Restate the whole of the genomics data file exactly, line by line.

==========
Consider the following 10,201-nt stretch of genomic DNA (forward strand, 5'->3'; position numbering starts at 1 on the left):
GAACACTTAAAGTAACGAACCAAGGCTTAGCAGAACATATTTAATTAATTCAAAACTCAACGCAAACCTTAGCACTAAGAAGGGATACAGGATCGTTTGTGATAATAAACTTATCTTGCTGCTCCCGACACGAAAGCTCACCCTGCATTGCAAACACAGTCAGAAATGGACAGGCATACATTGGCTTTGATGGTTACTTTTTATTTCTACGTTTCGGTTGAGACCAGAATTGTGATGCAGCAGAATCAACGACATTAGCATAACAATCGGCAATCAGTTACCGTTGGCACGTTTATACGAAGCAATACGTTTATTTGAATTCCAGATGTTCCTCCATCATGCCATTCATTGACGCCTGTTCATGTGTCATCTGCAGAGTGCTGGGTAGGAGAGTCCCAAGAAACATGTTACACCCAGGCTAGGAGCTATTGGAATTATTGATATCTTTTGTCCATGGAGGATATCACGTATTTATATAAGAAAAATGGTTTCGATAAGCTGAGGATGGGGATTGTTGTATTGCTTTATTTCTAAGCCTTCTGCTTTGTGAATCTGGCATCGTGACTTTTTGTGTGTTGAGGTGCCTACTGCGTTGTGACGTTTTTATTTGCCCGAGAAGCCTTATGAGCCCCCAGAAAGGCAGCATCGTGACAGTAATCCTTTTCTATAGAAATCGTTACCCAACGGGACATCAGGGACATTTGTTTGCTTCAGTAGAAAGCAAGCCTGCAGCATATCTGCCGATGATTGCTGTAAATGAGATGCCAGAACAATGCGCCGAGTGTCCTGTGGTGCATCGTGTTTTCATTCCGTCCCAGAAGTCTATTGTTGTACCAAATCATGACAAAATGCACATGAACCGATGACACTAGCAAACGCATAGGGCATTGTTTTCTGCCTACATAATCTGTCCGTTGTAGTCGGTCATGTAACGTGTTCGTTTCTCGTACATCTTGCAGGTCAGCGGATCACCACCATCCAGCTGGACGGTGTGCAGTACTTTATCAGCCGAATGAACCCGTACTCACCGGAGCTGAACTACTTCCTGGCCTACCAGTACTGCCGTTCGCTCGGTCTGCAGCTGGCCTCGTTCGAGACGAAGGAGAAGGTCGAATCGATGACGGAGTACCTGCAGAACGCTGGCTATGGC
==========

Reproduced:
Consider the following 10,201-nt stretch of genomic DNA (forward strand, 5'->3'; position numbering starts at 1 on the left):
GAACACTTAAAGTAACGAACCAAGGCTTAGCAGAACATATTTAATTAATTCAAAACTCAACGCAAACCTTAGCACTAAGAAGGGATACAGGATCGTTTGTGATAATAAACTTATCTTGCTGCTCCCGACACGAAAGCTCACCCTGCATTGCAAACACAGTCAGAAATGGACAGGCATACATTGGCTTTGATGGTTACTTTTTATTTCTACGTTTCGGTTGAGACCAGAATTGTGATGCAGCAGAATCAACGACATTAGCATAACAATCGGCAATCAGTTACCGTTGGCACGTTTATACGAAGCAATACGTTTATTTGAATTCCAGATGTTCCTCCATCATGCCATTCATTGACGCCTGTTCATGTGTCATCTGCAGAGTGCTGGGTAGGAGAGTCCCAAGAAACATGTTACACCCAGGCTAGGAGCTATTGGAATTATTGATATCTTTTGTCCATGGAGGATATCACGTATTTATATAAGAAAAATGGTTTCGATAAGCTGAGGATGGGGATTGTTGTATTGCTTTATTTCTAAGCCTTCTGCTTTGTGAATCTGGCATCGTGACTTTTTGTGTGTTGAGGTGCCTACTGCGTTGTGACGTTTTTATTTGCCCGAGAAGCCTTATGAGCCCCCAGAAAGGCAGCATCGTGACAGTAATCCTTTTCTATAGAAATCGTTACCCAACGGGACATCAGGGACATTTGTTTGCTTCAGTAGAAAGCAAGCCTGCAGCATATCTGCCGATGATTGCTGTAAATGAGATGCCAGAACAATGCGCCGAGTGTCCTGTGGTGCATCGTGTTTTCATTCCGTCCCAGAAGTCTATTGTTGTACCAAATCATGACAAAATGCACATGAACCGATGACACTAGCAAACGCATAGGGCATTGTTTTCTGCCTACATAATCTGTCCGTTGTAGTCGGTCATGTAACGTGTTCGTTTCTCGTACATCTTGCAGGTCAGCGGATCACCACCATCCAGCTGGACGGTGTGCAGTACTTTATCAGCCGAATGAACCCGTACTCACCGGAGCTGAACTACTTCCTGGCCTACCAGTACTGCCGTTCGCTCGGTCTGCAGCTGGCCTCGTTCGAGACGAAGGAGAAGGTCGAATCGATGACGGAGTACCTGCAGAACGCTGGCTATGGC